Oil rose above $45 a barrel in London for the first time in 10 weeks as financial markets continued to advance on a vaccine breakthrough and U.S. crude stockpiles appeared to retreat.
Brent futures advanced in tandem with equity markets, having been buoyed initially this week by the election of Joe Biden as U.S. president and then Pfizer Inc.’s vaccine announcement.
At the same time, the overall price structure has strengthened with a sharp narrowing of the spreads between monthly contracts, signaling that fears of oversupply are abating.
“There’s optimism now that there’s light at the end of the tunnel,” said Harry Tchilinguirian, head of commodity markets strategy at BNP Paribas SA. “Expectations around the path to economic recovery, and a recovery in oil demand, have changed and oil prices are reflecting that.”
The discount on front-month Brent versus contracts three months out has shrunk to 75 cents, the smallest gap – known as “contango” – since July. In U.S. markets, the spread between June and December 2021 has narrowed to 34 cents from $1.34 at the start of the month.
The American Petroleum Institute reported crude inventories dropped by 5.15 million barrels last week, with gasoline and diesel also decreasing, according to people familiar with the data. Official government figures are due Thursday. The median estimate in a Bloomberg survey forecast a 1.9 million-barrel decline in crude stockpiles.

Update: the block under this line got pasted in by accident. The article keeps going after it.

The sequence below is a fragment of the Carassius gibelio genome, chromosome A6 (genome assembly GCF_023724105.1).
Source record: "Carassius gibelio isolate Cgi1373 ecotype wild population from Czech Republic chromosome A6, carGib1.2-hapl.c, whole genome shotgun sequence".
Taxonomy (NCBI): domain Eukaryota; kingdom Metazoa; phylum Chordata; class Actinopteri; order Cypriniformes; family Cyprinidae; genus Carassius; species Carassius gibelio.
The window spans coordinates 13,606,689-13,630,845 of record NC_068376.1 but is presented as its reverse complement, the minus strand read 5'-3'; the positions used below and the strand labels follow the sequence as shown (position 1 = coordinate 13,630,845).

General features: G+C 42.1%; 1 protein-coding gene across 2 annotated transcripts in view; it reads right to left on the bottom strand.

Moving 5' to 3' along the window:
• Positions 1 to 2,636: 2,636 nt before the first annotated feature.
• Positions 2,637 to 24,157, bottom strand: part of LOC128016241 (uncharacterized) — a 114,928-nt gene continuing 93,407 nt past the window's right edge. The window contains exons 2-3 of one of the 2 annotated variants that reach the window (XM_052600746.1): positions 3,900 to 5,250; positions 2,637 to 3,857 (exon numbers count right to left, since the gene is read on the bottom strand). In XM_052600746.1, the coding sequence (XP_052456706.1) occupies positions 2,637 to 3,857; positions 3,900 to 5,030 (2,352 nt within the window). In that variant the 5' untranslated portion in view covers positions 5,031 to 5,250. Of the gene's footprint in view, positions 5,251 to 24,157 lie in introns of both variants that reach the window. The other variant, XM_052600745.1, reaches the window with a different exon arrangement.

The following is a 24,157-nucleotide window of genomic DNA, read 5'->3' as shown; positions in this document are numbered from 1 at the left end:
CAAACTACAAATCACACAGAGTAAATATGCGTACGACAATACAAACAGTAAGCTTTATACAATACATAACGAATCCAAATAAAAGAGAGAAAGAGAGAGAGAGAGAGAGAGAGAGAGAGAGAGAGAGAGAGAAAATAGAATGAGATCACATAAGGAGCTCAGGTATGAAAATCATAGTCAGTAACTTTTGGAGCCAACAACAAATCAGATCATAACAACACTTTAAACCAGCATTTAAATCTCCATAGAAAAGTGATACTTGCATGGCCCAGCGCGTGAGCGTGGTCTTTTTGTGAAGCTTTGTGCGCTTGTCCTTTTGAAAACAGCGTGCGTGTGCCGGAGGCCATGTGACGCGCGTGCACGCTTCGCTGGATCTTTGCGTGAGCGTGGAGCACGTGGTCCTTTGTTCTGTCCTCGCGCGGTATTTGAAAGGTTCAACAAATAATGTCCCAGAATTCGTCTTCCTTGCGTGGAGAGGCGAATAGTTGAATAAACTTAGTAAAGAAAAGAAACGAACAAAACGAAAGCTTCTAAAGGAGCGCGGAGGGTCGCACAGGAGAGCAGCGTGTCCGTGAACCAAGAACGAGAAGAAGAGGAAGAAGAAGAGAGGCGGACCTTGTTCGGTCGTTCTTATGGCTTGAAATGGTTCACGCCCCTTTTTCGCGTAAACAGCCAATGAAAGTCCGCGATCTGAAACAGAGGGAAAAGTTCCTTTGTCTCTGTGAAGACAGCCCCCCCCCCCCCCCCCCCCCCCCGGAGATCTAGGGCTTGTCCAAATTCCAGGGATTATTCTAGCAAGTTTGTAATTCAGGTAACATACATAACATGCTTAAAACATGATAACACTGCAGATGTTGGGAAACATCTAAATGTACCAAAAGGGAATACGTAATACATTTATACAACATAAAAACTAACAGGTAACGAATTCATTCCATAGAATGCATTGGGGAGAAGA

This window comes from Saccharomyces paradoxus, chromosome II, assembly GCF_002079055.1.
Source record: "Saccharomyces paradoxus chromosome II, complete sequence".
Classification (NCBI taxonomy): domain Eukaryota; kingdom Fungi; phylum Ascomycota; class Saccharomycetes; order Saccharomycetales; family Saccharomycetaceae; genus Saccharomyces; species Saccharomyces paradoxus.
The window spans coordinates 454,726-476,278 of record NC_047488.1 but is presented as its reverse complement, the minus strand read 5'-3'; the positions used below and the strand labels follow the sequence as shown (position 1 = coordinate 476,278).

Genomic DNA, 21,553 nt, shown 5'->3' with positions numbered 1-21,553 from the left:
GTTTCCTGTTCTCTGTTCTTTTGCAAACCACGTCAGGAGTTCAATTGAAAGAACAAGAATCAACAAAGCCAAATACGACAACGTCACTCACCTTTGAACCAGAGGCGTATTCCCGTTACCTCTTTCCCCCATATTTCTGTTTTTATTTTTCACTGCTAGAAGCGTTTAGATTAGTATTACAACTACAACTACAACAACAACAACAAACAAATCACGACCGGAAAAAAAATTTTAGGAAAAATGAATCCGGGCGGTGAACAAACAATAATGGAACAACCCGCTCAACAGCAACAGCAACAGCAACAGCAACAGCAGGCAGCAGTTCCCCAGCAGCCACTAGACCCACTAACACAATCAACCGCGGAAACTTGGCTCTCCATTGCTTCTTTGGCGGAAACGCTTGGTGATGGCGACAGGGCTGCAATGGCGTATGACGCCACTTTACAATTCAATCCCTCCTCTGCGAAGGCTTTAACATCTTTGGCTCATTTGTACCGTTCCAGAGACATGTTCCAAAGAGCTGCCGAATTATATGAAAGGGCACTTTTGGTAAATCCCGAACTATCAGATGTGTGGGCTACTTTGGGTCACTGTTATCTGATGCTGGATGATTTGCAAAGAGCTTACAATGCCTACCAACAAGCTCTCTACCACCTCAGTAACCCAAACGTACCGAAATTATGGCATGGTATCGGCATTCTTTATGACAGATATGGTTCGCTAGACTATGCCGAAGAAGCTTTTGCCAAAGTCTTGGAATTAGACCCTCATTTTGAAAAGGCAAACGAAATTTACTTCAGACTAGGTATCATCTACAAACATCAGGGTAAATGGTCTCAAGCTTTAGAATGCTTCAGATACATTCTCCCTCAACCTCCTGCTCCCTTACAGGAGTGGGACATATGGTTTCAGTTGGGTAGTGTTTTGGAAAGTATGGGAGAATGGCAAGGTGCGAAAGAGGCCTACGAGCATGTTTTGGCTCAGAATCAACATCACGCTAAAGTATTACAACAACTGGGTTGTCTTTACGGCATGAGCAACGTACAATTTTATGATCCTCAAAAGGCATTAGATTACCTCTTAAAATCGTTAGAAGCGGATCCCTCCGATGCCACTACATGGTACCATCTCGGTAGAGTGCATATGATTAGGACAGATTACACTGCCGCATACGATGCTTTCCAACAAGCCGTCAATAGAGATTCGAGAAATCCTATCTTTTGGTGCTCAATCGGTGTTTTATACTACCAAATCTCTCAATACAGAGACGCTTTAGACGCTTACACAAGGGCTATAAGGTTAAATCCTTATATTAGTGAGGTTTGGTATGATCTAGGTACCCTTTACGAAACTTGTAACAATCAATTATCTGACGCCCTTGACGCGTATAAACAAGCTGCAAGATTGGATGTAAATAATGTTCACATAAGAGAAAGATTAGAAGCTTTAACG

- Brent for January settlement gained 3.6 per cent to $45.16 a barrel on the ICE Futures Europe exchange as of 10:56 a.m. London time, the first breach of $45 since Sept. 2. It advanced 2.9 per cent in the previous session.
- West Texas Intermediate for December delivery rose 3.8 per cent to $42.91 a barrel on the New York Mercantile Exchange
There are reasons to be wary of the latest price surge, however.
COVID-19 infections have surged in Europe and the U.S., with Italy reporting the most fatalities since April and American cities including San Francisco announcing new restrictions. Early findings on a vaccine showed it protected most people from COVID-19, but it’s likely to take some time to roll out if it proves effective.
“The giddy risk-on trade of the past couple of days is pricing in future hope, but not the immediate practicalities and realities of a worsening virus surge on both sides of the Atlantic,” said Vandana Hari, founder of Vanda Insights in Singapore.
BMO Capital Markets also said it is “too soon” for $50 oil as the market contends with rising Libyan output. The OPEC member has boosted oil production to more than 1 million barrels a day, a milestone for the North African country after civil war all but shut its energy industry earlier this year.
The next major event for the market is the OPEC+ meeting at the end of the month, with Vitol Group predicting a major draw on excess global inventories if the alliance delays a planned easing of cuts.
© 2020 Bloomberg L.P.